A unique Masterpiece built by deeply devoted human beings spending countless amount of time to succeed their mission. So take 6 GPUs multiplied by 4'608 makes 27'648 GPUs… How much do you think 1 of these top notch world class V100 GPU cost? 13k USD. Price is for public consumer like me and you. You can buy it on Amazon if you want :) here. I’ll let you do the calculation to know the exact cost to buy those 27'648 Nvidia V100 GPUs to build this kind of tiny personnal computer… because I’m getting really too old for that and tired to do it all the time :P

But what can you do with that? Supercomputers were originally developed for code cracking, as well as ballistics. They were designed to make an enormous amount of calculations at a time, which was a big improvement over, say, 20 mathematics graduate students in a room, hand-scratching operations.

Currently those massive, hulking, overheating machines that were the world’s introduction to computing, are used to simulate nuclear weapons capability or whenever you check the weather app on your phone, the National Oceanic and Atmospheric Administration (NOAA) is using a supercomputer called the Weather and Climate Operational Supercomputing System to forecast weather. Not only, but if a million people are playing WoW (World of Wordcraft) at a time, graphics and speed are of utmost importance. Enter the supercomputers, used to make the endless calculations that help the game go global. Thank you for your service dear GPU.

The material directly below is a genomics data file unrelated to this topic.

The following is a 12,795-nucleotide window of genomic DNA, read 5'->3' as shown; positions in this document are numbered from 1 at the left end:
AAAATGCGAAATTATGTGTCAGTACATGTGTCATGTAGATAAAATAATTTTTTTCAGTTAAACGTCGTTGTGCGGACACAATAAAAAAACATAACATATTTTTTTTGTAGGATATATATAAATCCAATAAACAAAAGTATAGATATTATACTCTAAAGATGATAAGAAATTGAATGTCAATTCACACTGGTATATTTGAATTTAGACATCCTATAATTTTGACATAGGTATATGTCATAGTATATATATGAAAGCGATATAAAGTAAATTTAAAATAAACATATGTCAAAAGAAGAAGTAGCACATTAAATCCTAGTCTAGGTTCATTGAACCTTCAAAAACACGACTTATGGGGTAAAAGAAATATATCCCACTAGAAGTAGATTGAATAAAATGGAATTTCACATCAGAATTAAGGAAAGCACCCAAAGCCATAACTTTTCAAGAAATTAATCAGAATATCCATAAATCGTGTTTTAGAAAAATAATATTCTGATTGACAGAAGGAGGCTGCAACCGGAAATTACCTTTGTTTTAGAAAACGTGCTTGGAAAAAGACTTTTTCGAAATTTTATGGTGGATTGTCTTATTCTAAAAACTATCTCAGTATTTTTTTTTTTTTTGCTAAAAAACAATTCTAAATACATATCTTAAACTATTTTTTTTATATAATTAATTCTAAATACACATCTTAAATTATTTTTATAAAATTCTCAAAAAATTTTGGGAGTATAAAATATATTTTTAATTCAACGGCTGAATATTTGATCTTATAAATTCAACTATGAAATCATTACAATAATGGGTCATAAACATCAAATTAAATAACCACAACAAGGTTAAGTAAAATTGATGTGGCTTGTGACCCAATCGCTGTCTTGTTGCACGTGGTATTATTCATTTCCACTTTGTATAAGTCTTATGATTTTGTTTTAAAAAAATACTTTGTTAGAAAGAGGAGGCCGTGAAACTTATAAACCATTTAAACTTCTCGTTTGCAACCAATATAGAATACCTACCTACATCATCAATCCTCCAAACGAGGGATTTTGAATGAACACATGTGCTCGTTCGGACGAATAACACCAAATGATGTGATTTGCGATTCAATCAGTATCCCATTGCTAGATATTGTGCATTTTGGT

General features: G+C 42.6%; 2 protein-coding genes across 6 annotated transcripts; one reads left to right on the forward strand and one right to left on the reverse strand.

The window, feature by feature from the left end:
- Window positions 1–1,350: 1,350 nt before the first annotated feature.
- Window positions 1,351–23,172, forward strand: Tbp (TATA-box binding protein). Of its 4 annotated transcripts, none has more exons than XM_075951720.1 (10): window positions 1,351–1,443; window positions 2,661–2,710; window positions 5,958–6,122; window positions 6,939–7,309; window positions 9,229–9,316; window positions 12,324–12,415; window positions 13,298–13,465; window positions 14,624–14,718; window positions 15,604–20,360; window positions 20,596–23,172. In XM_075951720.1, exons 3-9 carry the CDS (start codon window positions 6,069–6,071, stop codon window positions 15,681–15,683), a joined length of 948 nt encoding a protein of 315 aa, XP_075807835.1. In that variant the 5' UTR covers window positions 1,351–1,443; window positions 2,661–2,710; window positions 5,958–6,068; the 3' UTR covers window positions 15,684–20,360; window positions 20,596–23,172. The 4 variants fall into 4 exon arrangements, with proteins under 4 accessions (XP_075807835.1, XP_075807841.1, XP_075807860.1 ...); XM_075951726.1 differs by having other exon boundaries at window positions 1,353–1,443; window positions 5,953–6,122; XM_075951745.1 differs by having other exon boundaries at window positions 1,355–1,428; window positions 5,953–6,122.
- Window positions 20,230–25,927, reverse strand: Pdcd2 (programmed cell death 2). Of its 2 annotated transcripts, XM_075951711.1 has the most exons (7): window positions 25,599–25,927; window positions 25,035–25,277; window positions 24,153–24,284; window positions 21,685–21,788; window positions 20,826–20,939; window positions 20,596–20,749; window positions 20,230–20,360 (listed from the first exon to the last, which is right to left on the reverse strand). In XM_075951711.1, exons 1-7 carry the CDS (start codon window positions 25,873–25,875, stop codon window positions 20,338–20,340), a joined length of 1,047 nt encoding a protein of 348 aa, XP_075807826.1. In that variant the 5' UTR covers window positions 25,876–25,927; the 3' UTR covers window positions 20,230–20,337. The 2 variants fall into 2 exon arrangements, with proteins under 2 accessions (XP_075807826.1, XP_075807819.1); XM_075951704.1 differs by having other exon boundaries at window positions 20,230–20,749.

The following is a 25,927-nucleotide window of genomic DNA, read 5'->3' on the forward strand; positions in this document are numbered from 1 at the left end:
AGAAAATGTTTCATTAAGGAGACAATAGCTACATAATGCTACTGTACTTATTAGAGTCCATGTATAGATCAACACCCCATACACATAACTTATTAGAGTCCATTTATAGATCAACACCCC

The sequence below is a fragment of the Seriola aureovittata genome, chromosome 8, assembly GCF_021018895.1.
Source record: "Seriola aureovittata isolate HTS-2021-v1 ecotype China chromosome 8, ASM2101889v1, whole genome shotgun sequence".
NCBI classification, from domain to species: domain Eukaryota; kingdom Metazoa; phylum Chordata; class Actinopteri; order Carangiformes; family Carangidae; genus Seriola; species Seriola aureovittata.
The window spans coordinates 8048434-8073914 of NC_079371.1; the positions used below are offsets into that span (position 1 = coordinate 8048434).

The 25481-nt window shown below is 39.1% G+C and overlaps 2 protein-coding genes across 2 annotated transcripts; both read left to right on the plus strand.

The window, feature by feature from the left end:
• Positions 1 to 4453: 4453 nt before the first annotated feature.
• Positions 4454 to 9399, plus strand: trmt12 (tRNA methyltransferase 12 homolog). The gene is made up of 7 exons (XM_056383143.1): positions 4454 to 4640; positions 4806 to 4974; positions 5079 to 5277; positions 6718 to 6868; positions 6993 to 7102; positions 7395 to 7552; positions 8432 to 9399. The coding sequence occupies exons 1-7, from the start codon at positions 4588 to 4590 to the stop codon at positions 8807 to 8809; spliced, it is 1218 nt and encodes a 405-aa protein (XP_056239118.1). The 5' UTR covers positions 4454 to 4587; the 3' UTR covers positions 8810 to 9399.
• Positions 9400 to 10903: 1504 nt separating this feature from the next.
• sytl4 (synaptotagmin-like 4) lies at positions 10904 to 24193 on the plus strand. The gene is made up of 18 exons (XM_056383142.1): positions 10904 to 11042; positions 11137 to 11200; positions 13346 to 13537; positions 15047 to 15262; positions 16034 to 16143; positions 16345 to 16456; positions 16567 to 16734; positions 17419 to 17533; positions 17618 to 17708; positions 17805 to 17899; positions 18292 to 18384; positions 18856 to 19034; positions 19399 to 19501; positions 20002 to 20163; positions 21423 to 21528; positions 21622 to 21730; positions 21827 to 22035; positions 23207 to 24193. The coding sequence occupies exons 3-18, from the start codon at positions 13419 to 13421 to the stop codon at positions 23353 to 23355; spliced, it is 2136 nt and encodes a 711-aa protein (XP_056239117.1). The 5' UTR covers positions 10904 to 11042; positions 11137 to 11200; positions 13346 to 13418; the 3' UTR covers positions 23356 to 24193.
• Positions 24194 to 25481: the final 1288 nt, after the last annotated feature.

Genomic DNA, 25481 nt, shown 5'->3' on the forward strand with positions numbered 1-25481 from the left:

Speaking of games, we won’t forget Deep Blue, the supercomputer that beat chess champion Garry Kasparov in a six-game match in 1997. And then there’s Watson in 2011, the IBM supercomputer that famously beat Ken Jennings in an intense game of Jeopardy. Currently, Watson is being used by a health insurer to predict patient diagnoses and treatments.

But, like the canonists in the thirteenth century when the feudal system was dying, we live in a time of tremendous social and technological change. Consider Go, a complicated game of Chinese origin. In 2016, a London laboratory called DeepMind developed the first computer program to defeat a world champion at Go. The program was trained on thirty million moves played by human experts, and it had some capacity to learn.

Last fall, a new version of DeepMind’s AlphaGo program was released: a computer program that did not use any moves from human experts to train. It learned by playing millions of games against itself. After that training it took on its predecessor program — with already the strongest play in the world — and defeated it one hundred games to zero. And then, using something called “transfer learning,” it was also able to defeat chess computers at chess.

Pause to think about that for a moment. A computer program that used no human data beat other machines at a game it was not programmed to play.

It’s not hard to imagine how machine learning like this will change our lives dramatically. If you are interested know about more stuff on AI, read this or watch this video:

The history of GPU